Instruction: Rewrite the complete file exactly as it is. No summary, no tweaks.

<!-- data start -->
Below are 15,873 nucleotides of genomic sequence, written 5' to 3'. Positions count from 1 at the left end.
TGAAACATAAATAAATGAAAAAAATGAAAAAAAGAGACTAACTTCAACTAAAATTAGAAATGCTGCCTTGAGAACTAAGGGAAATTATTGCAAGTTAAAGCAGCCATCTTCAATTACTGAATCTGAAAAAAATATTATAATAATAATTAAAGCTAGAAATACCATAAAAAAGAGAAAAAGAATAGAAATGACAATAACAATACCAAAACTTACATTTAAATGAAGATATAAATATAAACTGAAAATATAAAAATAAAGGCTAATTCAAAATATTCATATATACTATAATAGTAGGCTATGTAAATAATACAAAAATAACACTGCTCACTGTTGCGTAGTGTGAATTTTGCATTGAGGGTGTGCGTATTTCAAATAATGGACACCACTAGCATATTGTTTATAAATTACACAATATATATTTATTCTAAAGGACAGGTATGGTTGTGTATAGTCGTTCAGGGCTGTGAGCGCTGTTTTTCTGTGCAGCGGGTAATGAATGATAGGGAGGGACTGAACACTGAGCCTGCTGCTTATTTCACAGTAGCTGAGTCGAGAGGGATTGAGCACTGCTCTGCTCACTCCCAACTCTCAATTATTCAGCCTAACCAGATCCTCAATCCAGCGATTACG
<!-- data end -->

Below are 15,873 nucleotides of genomic sequence, written 5' to 3'. Positions count from 1 at the left end.
TGAAACATAAATAAATGAAAAAAATGAAAAAAAGAGACTAACTTCAACTAAAATTAGAAATGCTGCCTTGAGAACTAAGGGAAATTATTGCAAGTTAAAGCAGCCATCTTCAATTACTGAATCTGAAAAAAATATTATAATAATAATTAAAGCTAGAAATACCATAAAAAAGAGAAAAAGAATAGAAATGACAATAACAATACCAAAACTTACATTTAAATGAAGATATAAATATAAACTGAAAATATAAAAATAAAGGCTAATTCAAAATATTCATATATACTATAATAGTAGGCTATGTAAATAATACAAAAATAACACTGCTCACTGTTGCGTAGTGTGAATTTTGCATTGAGGGTGTGCGTATTTCAAATAATGGACACCACTAGCATATTGTTTATAAATTACACAATATATATTTATTCTAAAGGACAGGTATGGTTGTGTATAGTCGTTCAGGGCTGTGAGCGCTGTTTTTCTGTGCAGCGGGTAATGAATGATAGGGAGGGACTGAACACTGAGCCTGCTGCTTATTTCACAGTAGCTGAGTCGAGAGGGATTGAGCACTGCTCTGCTCACTCCCAACTCTCAATTATTCAGCCTAACCAGATCCTCAATCCAGCGATTACG